Last week a Palm Beach friend, a country club Republican, gave me a copy of the Weekly Standard. She urged me to read “A World in Crisis, what the thirties tell us about today” by its opinion editor, Matthew Continetti. The predicate of this overly long article seems to be that the fate of the universe hinged upon a little-known traffic accident involving Winston Churchill on the upper east side of Manhattan in the early 1930’s. Unlike a Thomas Hardy novel, in this instance a chance mishap worked out for the best. Or so Continetti would have the reader assume. Churchill was crossing Fifth Avenue at 76th Street in the late evening of December 13th, 1931 on his way to Bernard ...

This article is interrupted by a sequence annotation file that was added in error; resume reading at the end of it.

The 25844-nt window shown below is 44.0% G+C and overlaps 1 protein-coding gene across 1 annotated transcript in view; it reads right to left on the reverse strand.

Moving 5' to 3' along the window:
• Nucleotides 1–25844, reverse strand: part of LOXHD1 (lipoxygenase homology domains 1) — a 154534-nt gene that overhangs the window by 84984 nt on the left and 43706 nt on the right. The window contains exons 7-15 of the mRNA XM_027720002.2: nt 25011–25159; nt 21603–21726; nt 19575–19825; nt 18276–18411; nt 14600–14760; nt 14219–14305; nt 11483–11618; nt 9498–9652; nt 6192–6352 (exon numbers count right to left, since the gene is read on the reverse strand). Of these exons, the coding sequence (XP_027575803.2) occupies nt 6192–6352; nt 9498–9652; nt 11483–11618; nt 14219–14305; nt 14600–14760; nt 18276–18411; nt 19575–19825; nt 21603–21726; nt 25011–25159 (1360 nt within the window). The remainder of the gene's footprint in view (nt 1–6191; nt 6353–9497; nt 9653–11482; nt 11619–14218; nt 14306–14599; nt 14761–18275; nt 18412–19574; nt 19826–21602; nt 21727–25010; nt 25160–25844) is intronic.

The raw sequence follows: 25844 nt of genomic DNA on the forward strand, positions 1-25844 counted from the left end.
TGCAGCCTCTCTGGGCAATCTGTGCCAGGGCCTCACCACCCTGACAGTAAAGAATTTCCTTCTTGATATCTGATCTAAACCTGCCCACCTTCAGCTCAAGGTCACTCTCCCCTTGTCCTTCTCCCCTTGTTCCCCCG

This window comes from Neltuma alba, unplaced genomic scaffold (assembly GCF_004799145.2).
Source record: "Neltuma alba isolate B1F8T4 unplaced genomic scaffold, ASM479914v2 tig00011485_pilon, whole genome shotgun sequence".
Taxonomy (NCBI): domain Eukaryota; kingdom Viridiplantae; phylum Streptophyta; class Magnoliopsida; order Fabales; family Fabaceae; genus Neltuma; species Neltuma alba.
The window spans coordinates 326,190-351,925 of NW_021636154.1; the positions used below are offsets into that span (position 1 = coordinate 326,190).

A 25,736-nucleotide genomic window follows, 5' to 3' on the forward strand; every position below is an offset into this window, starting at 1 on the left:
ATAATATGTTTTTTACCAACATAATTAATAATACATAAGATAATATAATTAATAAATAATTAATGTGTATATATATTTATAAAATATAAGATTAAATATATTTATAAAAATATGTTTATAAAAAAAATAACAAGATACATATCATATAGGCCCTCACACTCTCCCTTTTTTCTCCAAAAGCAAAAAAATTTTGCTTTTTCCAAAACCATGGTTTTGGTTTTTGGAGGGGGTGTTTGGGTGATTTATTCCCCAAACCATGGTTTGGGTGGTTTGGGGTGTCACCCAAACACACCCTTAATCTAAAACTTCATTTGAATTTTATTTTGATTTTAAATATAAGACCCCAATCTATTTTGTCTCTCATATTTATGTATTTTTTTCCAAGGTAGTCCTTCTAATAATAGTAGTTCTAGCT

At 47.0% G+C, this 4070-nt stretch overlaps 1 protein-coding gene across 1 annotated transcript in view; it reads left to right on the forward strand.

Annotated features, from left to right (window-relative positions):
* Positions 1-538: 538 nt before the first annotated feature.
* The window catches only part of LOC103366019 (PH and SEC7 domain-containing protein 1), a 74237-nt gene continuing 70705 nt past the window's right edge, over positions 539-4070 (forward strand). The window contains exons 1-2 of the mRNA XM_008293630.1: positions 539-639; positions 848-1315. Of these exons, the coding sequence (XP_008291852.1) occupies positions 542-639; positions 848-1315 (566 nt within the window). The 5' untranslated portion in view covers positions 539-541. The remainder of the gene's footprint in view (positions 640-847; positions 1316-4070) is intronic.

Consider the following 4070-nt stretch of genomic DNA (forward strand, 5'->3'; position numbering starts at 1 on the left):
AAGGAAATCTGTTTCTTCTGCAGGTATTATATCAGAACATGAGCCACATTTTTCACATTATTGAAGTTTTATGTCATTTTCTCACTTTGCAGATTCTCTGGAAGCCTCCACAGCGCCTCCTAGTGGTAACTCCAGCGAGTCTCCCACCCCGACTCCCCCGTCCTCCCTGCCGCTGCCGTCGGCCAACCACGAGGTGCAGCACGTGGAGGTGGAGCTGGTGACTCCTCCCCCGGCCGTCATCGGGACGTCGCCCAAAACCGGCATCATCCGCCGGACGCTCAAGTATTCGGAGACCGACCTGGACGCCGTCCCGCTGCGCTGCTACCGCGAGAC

Black Ghosts in the White House
Post Date: 2023-08-09 02:13:56 by Charles_Byrd
From the very onset of America’s European colonization, what would ultimately become the United States was never really a closely united nation. For over a century prior to their declaration of independence and secession from British rule, the American colonies in the South had numerous deep-seated disputes with their Northern counterparts over a number of issues. Many of these arguments were geographic in nature and in 1763, Virginia, Delaware, Maryland and Pennsylvania appointed two English astronomers, Charles Mason of the Royal Greenwich Observatory and his assistant Jeremiah Dixon, to chart an official boundary line between the four colonies. Over a decade later, other ...